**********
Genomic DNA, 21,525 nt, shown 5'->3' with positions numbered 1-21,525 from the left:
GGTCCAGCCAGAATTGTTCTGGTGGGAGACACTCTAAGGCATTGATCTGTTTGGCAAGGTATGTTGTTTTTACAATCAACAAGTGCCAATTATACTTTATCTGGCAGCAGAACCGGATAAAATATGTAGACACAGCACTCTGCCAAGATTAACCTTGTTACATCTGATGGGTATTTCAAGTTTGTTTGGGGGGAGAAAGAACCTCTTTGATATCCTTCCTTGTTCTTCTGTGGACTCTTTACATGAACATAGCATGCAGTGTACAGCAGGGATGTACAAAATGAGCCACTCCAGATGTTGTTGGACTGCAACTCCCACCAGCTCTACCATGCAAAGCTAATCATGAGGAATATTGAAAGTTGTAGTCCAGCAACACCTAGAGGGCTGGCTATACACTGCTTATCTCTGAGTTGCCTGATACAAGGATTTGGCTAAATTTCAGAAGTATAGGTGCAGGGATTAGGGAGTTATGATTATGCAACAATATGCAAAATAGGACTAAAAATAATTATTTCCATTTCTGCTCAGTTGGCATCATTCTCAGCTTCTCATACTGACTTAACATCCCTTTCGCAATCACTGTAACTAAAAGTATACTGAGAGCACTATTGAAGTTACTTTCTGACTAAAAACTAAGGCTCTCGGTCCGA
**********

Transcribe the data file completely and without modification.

Genomic DNA, 21,525 nt, shown 5'->3' with positions numbered 1-21,525 from the left:
GGTCCAGCCAGAATTGTTCTGGTGGGAGACACTCTAAGGCATTGATCTGTTTGGCAAGGTATGTTGTTTTTACAATCAACAAGTGCCAATTATACTTTATCTGGCAGCAGAACCGGATAAAATATGTAGACACAGCACTCTGCCAAGATTAACCTTGTTACATCTGATGGGTATTTCAAGTTTGTTTGGGGGGAGAAAGAACCTCTTTGATATCCTTCCTTGTTCTTCTGTGGACTCTTTACATGAACATAGCATGCAGTGTACAGCAGGGATGTACAAAATGAGCCACTCCAGATGTTGTTGGACTGCAACTCCCACCAGCTCTACCATGCAAAGCTAATCATGAGGAATATTGAAAGTTGTAGTCCAGCAACACCTAGAGGGCTGGCTATACACTGCTTATCTCTGAGTTGCCTGATACAAGGATTTGGCTAAATTTCAGAAGTATAGGTGCAGGGATTAGGGAGTTATGATTATGCAACAATATGCAAAATAGGACTAAAAATAATTATTTCCATTTCTGCTCAGTTGGCATCATTCTCAGCTTCTCATACTGACTTAACATCCCTTTCGCAATCACTGTAACTAAAAGTATACTGAGAGCACTATTGAAGTTACTTTCTGACTAAAAACTAAGGCTCTCGGTCCGA